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The Components of a Strong Self-Storage Security Plan

By Rich Morahan Comments
Continued from page 1

Over the last few years, a number of facilities have been built around automated 24-hour kiosks that promise hands-free management. Such facilities use the Internet for remote surveillance and management, allowing new renters 24-hour access to move in and move out, while providing electronic eyes on the site. Electronic door locks and door alarms linked to management software allow remote access control for each unit. When exploring this option, keep in mind that you still need to provide some onsite protection against roamers with unlimited access.

The Final Line of Defense: Security Locks

In 2013, we still have facilities that promote “your lock, your key,” allowing customers to set the security level at your facility. The customer loses his goods when a cheap lock is broken. You lose your reputation and damage your investment. Would you stay a hotel where every guest used his own lock? Thieves would need to take a number to get in. It’s to your benefit to require or offer locks and lock systems that stop thieves.

A pin-tumbler padlock belongs on a yard shed, not a self-storage unit. Don’t be fooled by a “round padlock.” That’s a disk lock with the same cheap, jam-prone keyway found on inexpensive padlocks. In addition, all disk locks are not alike. Select one with a pick-and-drill-resistant keyway that complements sound design and manufacturing.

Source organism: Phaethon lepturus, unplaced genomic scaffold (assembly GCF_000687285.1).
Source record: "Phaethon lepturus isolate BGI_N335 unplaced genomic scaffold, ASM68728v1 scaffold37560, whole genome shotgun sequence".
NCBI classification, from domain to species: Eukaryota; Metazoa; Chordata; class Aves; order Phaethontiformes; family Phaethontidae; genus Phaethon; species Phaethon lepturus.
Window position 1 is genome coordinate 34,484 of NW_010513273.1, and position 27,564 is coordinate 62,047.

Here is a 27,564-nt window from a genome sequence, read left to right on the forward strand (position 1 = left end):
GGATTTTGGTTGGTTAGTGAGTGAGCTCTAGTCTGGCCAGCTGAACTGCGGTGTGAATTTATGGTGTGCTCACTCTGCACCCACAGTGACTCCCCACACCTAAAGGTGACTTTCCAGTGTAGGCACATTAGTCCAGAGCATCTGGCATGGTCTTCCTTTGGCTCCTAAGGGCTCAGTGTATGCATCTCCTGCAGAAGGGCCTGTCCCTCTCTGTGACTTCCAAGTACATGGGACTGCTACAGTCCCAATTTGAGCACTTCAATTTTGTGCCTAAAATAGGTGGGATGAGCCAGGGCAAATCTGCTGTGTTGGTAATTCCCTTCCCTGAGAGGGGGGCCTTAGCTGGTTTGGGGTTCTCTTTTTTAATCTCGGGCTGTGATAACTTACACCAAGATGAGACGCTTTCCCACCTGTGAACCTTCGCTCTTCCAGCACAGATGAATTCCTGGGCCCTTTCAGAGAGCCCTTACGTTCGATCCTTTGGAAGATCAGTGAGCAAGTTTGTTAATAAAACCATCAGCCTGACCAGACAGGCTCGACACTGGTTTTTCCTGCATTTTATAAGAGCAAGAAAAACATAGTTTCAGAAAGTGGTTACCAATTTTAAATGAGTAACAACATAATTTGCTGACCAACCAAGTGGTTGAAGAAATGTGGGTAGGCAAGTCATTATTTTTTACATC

If you think a generic padlock can deter crime any more, just search “bump key” on Google or YouTube and be afraid. A bump key turns an amateur lock picker into a pro as long as you “secure” your units with cheap padlocks.

For high security, consider a cylinder-lock system. Cylinder locks secure a door with a flush-mount system integrated with the latch. There’s no shackle or lock body to cut. They’re typically available with tubular or high-security keyways that are virtually pick-and-drill-proof. Because all units look the same, thieves don’t have an easy road map to focus their work. A medium- or high-security cylinder lock just might send that crook down the road to the customer-friendly “your lock, your key” facility.

Is Your Computer an Asset or Liability?

Protect your assets and information by setting strict access levels on your facility computer. You can protect against hacking by ensuring your software is compliant with the Payment Card Industry Data Security Standard. Also verify it has Service Organization Control accounting controls, and consider a “penetration test” by simulating an attack from an external source. If you don’t know what these terms mean, ask your software provider and demand a clear answer.

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